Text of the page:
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Webster's Dictionary [1]

(n.) The doctrine of Eutyches and his followers.

Cyclopedia of Biblical, Theological and Ecclesiastical Literature [2]

the name of a doctrinal system called after Eutyches, according to which there was in Christ only one nature, that of the incarnate Word, his human nature having been absorbed in a manner by his divine nature. Eutyches, like Cyril, laid chief stress on the divine in Christ, and denied that two natures could be spoken of after the incarnation. In our Lord, after his birth, he worshipped only one nature, the nature of God become flesh and man: Μίαν Φύσιν Προσκυνεῖν , Καὶ Ταύτην Θεοῦ Σαρκωθέντος Καὶ Ἐνανθρωπἠσαντος , or, as he declared before the synod at Constantinople, ῾Ομολογῶ Ἐκ Δύο Φύσεων Γεγεννῆσθαι Τὸν Κύριον Ἡμῶν Πρὸ Τῆς Ἑνήσεως· Μετὰ Δὲ Τὴν Ἕνωσιν Μίαν Φύσιν Ὁμολογῶ (Mansi, 6:744). In behalf of his view he appealed to the Scriptures, to Athanasius and Cyril, and to the Council of Ephesus in 431. The impersonal human nature is assimilated, and, as it were, deified by the personal Logos, so that his body is by no means of the same substance ( Ὁμοούσιον ) with ours, but a divine body. All human attributes are transferred to the one subject, the humanized Logos. Hence it may and must be said, God is born, God suffered, God was crucified and died. He asserted, therefore, on the one hand, the capability of suffering and death in the Logos-personality, and, on the other hand, the deification of the human in Christ. The other side imputed to Eutychianism the doctrine of a heavenly body, or of an apparent body, or of the transformation of the Logos into flesh. So Theodoret (Fab. haer. 4:13). Eutyches said Christ had a Σῶμα Ἀνθρώπου , but not a Σῶμα Ἀνθρώπινον and he denied the consubstantiality of his Acrop with ours. Yet he expressly guarded himself against Docetism, and against all speculation: Φυσιολογεῖν Ἐμαυτῷ Οὐκ Ἐπιτρέπω . He was really neither a philosopher nor a theologian, but only insisted on some theological opinions and points of doctrine with great tenacity and obstinacy" (Schaff, History Of The Christian Church, 3:737 sq.).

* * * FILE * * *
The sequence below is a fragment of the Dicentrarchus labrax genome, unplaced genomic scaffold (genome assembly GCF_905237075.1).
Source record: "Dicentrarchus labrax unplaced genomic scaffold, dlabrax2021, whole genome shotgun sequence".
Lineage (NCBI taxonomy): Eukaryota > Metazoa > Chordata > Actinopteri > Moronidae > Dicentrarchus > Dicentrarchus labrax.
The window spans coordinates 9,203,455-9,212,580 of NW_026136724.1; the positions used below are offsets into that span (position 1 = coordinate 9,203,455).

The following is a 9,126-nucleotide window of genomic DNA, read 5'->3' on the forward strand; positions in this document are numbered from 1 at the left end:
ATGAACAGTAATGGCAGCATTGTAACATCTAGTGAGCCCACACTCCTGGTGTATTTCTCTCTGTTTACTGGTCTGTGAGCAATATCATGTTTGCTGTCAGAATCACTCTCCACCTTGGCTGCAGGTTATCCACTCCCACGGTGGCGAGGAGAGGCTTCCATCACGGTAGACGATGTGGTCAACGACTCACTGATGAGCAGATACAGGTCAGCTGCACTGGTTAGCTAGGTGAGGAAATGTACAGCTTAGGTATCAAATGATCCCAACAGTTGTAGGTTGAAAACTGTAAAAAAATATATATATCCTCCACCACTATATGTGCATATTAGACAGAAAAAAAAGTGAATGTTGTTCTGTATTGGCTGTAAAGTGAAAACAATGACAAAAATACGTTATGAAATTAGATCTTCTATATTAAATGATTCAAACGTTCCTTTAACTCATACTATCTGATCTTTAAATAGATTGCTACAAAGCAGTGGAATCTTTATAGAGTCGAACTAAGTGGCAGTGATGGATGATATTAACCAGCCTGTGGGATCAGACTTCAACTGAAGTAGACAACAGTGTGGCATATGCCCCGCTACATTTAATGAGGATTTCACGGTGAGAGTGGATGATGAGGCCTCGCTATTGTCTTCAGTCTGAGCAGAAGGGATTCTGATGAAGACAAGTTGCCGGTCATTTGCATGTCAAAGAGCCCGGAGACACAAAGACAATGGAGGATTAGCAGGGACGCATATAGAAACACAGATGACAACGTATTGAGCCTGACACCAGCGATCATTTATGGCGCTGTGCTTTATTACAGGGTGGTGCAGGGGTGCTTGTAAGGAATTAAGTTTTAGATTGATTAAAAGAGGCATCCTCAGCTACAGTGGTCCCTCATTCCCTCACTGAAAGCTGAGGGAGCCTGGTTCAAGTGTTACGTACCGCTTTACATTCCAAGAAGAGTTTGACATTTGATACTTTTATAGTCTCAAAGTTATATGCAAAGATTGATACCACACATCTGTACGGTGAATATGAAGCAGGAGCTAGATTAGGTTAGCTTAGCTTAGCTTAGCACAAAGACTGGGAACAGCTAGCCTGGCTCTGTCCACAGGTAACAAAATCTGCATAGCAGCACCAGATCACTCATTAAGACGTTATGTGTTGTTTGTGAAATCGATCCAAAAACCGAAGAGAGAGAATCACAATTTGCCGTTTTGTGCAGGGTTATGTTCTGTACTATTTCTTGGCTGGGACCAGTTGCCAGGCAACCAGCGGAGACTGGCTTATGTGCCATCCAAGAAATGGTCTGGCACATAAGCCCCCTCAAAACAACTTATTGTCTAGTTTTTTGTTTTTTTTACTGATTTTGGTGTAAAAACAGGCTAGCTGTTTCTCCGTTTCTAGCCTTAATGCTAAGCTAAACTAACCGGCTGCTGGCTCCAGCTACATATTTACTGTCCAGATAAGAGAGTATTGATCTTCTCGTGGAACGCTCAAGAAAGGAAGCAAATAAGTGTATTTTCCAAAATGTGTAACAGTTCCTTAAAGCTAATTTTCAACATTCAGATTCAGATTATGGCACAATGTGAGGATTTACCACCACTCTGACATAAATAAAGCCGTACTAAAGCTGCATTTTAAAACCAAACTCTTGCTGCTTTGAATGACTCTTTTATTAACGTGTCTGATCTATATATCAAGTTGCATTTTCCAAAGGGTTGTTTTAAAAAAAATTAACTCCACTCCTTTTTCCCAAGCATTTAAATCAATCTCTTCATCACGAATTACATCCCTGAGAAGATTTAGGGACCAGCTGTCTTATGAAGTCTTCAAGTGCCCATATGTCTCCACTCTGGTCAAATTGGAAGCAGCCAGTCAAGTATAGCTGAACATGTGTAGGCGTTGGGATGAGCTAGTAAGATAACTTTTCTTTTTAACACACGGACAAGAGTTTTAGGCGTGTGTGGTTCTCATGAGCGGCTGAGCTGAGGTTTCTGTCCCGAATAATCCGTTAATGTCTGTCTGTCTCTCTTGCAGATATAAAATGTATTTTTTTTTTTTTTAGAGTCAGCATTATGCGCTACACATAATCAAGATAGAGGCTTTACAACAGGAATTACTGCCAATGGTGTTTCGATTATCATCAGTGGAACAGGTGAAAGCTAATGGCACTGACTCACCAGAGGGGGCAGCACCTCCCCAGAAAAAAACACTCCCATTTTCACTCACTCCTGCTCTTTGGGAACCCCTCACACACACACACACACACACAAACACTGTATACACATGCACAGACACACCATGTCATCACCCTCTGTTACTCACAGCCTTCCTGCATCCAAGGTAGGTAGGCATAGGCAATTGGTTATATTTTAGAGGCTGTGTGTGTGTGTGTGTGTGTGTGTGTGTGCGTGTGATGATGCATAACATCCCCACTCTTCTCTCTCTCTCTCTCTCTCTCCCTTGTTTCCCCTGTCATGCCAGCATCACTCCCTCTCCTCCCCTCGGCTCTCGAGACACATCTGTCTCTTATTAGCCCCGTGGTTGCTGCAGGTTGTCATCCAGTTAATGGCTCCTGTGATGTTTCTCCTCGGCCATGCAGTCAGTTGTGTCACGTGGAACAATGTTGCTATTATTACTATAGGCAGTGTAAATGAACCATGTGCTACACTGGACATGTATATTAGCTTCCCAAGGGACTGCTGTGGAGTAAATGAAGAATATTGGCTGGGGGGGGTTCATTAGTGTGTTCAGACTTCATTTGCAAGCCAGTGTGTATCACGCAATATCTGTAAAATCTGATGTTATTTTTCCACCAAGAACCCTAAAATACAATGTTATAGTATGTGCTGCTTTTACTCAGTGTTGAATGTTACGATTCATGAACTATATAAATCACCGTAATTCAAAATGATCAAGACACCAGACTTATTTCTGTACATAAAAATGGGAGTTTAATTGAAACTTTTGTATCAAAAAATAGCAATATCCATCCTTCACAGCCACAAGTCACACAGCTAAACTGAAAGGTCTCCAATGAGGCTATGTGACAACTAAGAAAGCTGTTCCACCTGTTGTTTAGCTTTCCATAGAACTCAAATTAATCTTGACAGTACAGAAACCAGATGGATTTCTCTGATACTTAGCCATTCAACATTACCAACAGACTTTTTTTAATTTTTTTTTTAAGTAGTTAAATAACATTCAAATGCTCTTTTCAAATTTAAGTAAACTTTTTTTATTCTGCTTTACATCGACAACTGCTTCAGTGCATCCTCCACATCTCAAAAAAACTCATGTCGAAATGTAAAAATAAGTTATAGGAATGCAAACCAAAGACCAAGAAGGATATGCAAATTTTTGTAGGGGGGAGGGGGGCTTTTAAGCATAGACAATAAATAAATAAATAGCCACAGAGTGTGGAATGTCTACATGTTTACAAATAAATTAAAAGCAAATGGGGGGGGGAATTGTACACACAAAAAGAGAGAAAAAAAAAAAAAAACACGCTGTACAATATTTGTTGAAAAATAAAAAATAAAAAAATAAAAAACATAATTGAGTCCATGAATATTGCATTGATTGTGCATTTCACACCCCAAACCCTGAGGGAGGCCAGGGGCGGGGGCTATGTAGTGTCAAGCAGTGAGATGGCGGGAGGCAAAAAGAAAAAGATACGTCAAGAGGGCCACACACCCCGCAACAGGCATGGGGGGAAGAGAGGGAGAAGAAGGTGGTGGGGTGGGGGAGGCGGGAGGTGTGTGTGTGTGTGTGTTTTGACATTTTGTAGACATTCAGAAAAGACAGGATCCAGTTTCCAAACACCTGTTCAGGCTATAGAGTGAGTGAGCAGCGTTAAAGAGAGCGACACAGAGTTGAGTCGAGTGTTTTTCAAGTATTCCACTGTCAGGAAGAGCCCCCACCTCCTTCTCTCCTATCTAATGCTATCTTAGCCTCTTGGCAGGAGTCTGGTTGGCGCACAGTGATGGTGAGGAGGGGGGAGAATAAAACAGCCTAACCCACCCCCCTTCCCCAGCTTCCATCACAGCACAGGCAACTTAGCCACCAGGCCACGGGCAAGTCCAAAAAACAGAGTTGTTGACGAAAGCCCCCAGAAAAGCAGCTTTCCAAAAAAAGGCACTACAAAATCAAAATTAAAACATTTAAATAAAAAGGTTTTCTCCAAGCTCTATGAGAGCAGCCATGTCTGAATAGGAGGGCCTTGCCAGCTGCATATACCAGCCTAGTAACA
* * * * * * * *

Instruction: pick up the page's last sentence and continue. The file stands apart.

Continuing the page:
Bishop Forbes cites Photius and Johannes Damascenus aptly on Eutychianism as follows, viz.: "If there be one nature in Christ, it is either the divine or the human nature; if it be only the divine nature, where is the human? and if there be only the human, you cannot escape from denying the divine. But if it be something different from these (for this is the only other alternative they have, and they seem to lean that way), how shall not in that case Christ be of a different nature, both from his Father and from us? Can anything be more impious or absurd to say that the Word of God, who is God, became man, to the corruption of his own deity, and to the annihilation of the humanity he assumed? For this absolutely follows with those who have dared to speak of Christ as of neither nature, but of one besides these" (Photius, Epist. 1, cont. Eutych. cit. Suicer). "The two natures were without conversion or alteration joined together, and the divine nature did not depart from its own simplicity, nor did the nature of man turn into the nature of God, nor was it deprived of existence, nor was one composite nature made out of two; for a composite nature cannot be consubstantial with either of those natures from whence it is compounded. If, therefore, according to the heretics, Christ exist in one compounded nature after the union, he is changed from a simple into a compounded nature, and is not consubstantial with his Father, who is of a simple nature, nor with his mother, for she is not made up of the Godhead and manhood. And he will be neither in the Godhead nor in the manhood, nor will he be called God or man, but Christ only; and Christ will be the name not of his person, but of his own nature, as they deem. But we do not hold Christ to be of a composite nature, as the body and soul make the man, but we believe and confess that he is of the Godhead and manhood; perfect God and perfect man from and in two natures. Were he of one nature, the same nature would be at once created and increate, simple and composite, mortal and immortal. And the union of two natures in Jesus Christ has taken place neither by disorder ( Φυομός ) nor by mixture (syncrasis or anacrasis), as Eutyches, Dioscorus (of Alexandria), and Severus say; neither is it personal ( Προσωπικόν ) nor relative, nor Κατ ' Ἀξίαν , nor from identity of will, nor from equality of honor, nor from the same name, as Nestorius, Diodorus (of Tarsus), and Theodorus (of Mopsuestia) said; but by synthesis; or personally ( Καθ᾿ Υ̓πόστασιν ), immutably, inconfusedly, unalterably, inherently, inseparably, in two perfect natures in one person. And we term this union essential ( Ούσιώδη ), that is, true and not fantastic; essential, not in that one nature is made of the two, but that they are mutually united in truth into one composite person of the Son of God. And their substantial differences are preserved, for that which is created remains created, and that which is increate remains increate; the mortal remains mortal, the immortal abides immortal.